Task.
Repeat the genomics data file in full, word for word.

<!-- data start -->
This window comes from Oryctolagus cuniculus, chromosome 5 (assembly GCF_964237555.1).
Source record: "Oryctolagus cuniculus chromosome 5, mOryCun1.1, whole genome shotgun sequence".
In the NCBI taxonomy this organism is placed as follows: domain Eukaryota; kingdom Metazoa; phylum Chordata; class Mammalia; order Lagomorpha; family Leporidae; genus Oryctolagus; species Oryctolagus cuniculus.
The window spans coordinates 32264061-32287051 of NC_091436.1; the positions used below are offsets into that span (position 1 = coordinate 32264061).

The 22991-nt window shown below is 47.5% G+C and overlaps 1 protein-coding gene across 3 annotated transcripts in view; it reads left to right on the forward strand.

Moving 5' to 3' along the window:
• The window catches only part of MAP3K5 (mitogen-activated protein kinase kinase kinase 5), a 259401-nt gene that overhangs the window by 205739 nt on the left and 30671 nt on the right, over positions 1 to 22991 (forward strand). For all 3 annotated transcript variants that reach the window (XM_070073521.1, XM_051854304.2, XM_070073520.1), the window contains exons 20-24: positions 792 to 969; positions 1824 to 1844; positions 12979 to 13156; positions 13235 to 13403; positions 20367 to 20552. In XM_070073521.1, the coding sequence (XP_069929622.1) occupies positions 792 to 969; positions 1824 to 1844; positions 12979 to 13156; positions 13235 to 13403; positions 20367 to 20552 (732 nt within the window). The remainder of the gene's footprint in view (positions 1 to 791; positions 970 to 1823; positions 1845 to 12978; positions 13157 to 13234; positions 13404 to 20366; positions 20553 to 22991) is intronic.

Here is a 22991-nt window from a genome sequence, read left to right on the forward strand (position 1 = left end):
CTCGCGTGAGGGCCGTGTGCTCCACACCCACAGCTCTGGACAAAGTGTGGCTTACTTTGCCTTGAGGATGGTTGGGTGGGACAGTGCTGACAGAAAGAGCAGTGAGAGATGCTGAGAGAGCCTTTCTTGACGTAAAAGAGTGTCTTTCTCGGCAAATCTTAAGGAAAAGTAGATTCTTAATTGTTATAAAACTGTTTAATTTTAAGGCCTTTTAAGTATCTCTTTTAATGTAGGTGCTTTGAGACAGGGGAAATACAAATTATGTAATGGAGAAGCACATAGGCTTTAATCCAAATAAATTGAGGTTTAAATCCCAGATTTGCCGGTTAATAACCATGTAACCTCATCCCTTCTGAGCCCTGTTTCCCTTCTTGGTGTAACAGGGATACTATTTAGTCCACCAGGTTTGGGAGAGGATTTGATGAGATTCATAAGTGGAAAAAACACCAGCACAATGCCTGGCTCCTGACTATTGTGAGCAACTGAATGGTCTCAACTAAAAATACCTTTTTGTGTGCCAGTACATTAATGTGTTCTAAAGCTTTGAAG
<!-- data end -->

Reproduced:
This window comes from Oryctolagus cuniculus, chromosome 5 (assembly GCF_964237555.1).
Source record: "Oryctolagus cuniculus chromosome 5, mOryCun1.1, whole genome shotgun sequence".
In the NCBI taxonomy this organism is placed as follows: domain Eukaryota; kingdom Metazoa; phylum Chordata; class Mammalia; order Lagomorpha; family Leporidae; genus Oryctolagus; species Oryctolagus cuniculus.
The window spans coordinates 32264061-32287051 of NC_091436.1; the positions used below are offsets into that span (position 1 = coordinate 32264061).

The 22991-nt window shown below is 47.5% G+C and overlaps 1 protein-coding gene across 3 annotated transcripts in view; it reads left to right on the forward strand.

Moving 5' to 3' along the window:
• The window catches only part of MAP3K5 (mitogen-activated protein kinase kinase kinase 5), a 259401-nt gene that overhangs the window by 205739 nt on the left and 30671 nt on the right, over positions 1 to 22991 (forward strand). For all 3 annotated transcript variants that reach the window (XM_070073521.1, XM_051854304.2, XM_070073520.1), the window contains exons 20-24: positions 792 to 969; positions 1824 to 1844; positions 12979 to 13156; positions 13235 to 13403; positions 20367 to 20552. In XM_070073521.1, the coding sequence (XP_069929622.1) occupies positions 792 to 969; positions 1824 to 1844; positions 12979 to 13156; positions 13235 to 13403; positions 20367 to 20552 (732 nt within the window). The remainder of the gene's footprint in view (positions 1 to 791; positions 970 to 1823; positions 1845 to 12978; positions 13157 to 13234; positions 13404 to 20366; positions 20553 to 22991) is intronic.

Here is a 22991-nt window from a genome sequence, read left to right on the forward strand (position 1 = left end):
CTCGCGTGAGGGCCGTGTGCTCCACACCCACAGCTCTGGACAAAGTGTGGCTTACTTTGCCTTGAGGATGGTTGGGTGGGACAGTGCTGACAGAAAGAGCAGTGAGAGATGCTGAGAGAGCCTTTCTTGACGTAAAAGAGTGTCTTTCTCGGCAAATCTTAAGGAAAAGTAGATTCTTAATTGTTATAAAACTGTTTAATTTTAAGGCCTTTTAAGTATCTCTTTTAATGTAGGTGCTTTGAGACAGGGGAAATACAAATTATGTAATGGAGAAGCACATAGGCTTTAATCCAAATAAATTGAGGTTTAAATCCCAGATTTGCCGGTTAATAACCATGTAACCTCATCCCTTCTGAGCCCTGTTTCCCTTCTTGGTGTAACAGGGATACTATTTAGTCCACCAGGTTTGGGAGAGGATTTGATGAGATTCATAAGTGGAAAAAACACCAGCACAATGCCTGGCTCCTGACTATTGTGAGCAACTGAATGGTCTCAACTAAAAATACCTTTTTGTGTGCCAGTACATTAATGTGTTCTAAAGCTTTGAAG